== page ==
Sunday, May 15, 2016

Autumn and DIY Double Glazed Windows

Autumn is here. Time for falling leaves and chillier weather. The last of the garden plants are finished -- some nasty infestations of bugs got to some of them unfortunately. Electricity bills are rising. Winter is coming.

You know you’ve been in New Zealand a while when you accept that substandard housing is a fact of life and attempt to DIY double-glaze your windows with the plastic film and double-sided tape. I know it’s ridiculous, but windows are the main source of heat loss, and our bills were so high last winter, I figured it was worth a shot at trying to keep more of the heat in, at least in the front windows which are right next to the heat pump.

The advertisements for home improvement stores started having sections on the DIY kits, so we got a couple (the box of course unhelpfully didn't say that it included tape, so we ended up buying a separate roll). You put up the double-sided tape around the windows, cut out and fit the plastic film to the tape, and then gently blow-dry it to make it taut. Wala – homemade double glazing. From the package instructions: "CONGRATULATIONS On choosing Stormguard Seasonal Double Glazing: Comfort and heat saving economy at a fraction of the cost of double glazing." Technically they are only designed to last one season, and when you factor in the time spent, they are definitely a pain to put up. Hopefully the cat doesn’t destroy all of our work! We also bought a frost cloth for some of the plants (before realizing the bugs had gotten to them) and a fabric thing to put under one of the outer doors to reduce the draught coming in under it. Here's hoping...
old, thin windows
cool mushrooms!

Limited edition Whittaker's chocolate "Jelly Tip" with raspberry jelly filling
inside a combination of white and milk chocolate (see cutaway of actual chocolate piece in picture).
It is very sugary but melds nicely!

Sunday, May 8, 2016

Corsair Bay and Visitors

I've been busy writing and thankfully doing pretty well on the academic track: was accepted into a conference in Australia (well, two really, but I can't make the second one), received good feedback on an article submitted months ago, finished a helpful seminar for postgrad students where we learned about some of the ins and outs of academia from an insider's perspective, and am almost finished with a chapter of the thesis. I'm realizing just how little you can actually say when you have to integrate theory and support from outside the primary texts. I'm very excited about the opportunity to go to Australia again. We wanted to check out Tasmania while we were here, and now we will be able to. We're going to spend a week in Melbourne first since everyone has recommended it, and it looks like a cool place from the little I've read in the guidebook so far. Tasmania has some good wildlife spots, so I want to visit some of them despite the fact that it will be winter and likely very cold, possibly even snowing!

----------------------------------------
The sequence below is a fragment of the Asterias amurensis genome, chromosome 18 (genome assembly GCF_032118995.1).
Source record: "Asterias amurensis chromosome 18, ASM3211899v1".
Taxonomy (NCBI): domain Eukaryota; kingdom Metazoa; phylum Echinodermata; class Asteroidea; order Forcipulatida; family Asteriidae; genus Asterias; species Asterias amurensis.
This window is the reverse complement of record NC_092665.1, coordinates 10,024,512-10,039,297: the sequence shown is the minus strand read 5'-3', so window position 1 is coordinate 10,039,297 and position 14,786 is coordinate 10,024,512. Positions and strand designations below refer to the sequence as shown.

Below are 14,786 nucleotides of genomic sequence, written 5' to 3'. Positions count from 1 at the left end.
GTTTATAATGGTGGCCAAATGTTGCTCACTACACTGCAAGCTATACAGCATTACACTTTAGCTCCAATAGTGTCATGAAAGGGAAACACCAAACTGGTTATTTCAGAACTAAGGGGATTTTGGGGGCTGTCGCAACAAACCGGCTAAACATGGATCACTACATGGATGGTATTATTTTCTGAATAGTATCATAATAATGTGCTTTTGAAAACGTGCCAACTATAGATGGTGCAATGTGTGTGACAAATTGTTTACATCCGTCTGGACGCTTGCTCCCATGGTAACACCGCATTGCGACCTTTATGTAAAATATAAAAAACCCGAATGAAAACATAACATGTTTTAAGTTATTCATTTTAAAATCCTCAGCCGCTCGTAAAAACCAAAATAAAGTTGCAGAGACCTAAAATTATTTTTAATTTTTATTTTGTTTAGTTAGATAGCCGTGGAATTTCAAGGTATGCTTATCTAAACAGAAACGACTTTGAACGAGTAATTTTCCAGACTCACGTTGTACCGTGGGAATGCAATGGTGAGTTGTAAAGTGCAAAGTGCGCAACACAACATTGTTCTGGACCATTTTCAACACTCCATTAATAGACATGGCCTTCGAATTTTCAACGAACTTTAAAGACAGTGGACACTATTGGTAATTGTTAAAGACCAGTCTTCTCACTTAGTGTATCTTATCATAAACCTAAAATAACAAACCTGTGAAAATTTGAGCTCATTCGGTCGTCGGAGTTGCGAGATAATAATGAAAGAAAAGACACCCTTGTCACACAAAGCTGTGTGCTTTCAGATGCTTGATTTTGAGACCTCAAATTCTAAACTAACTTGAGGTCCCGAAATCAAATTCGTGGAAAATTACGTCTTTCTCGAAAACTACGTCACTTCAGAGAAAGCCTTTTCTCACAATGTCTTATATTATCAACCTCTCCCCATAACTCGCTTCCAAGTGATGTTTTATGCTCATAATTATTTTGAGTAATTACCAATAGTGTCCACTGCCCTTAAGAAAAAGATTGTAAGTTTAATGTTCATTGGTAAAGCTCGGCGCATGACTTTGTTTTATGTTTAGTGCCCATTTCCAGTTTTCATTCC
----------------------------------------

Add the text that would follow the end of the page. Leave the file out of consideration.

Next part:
We checked out Corsair Bay on the other side of the Port Hills during a nice sunny weekend. Days like those where you're out enjoying the natural beauty remind me of what's nice about New Zealand.

Our car started stalling really badly while driving so we had to take it in and get something in the air line fixed. That was several hundred dollars of fun.It was out of commission for a few days, so we had our first experience taking the bus to school from our house, and it wasn't too bad, although it takes almost an hour (car takes 20 minutes). There were a lot of school kids taking it, and they would come on in big bunches and sit on their phones or chatter amongst themselves. Most wear school uniforms here, so they can't really not stand out.

We had some American visitors come over for dinner, and beforehand we drove them up to the Port Hills for some good views. It was nice to hear about what's going on in the U.S. from folks 'on the ground' and compare with some of the features in New Zealand. They also graciously brought us some supplies from back home, including D's favorite Pasta Roni and Mexican food supplies like chili powder and sauce which will be great for cooking, and we loaded them up with some delicious Whittaker's chocolate. I've got two more planned visitors in the next year and am looking forward to showing them around, too.

Someone here wanted to know about how to work for a U.S. company and deal with tax issues, and I found a helpful site that explains about 1099s for foreign contractors. Taxes are often confusing, but especially so when you're coming from a country like New Zealand where a lot of people don't even have to worry about them or file tax returns because the government handles everything (their tax code is a lot simpler).

I found out that here they have flatmates but not roommates, and that they think sharing a room with someone, even in college, is weird. Of course, it's not all like the movies they see, but it does take getting used to sharing a tight space with a stranger.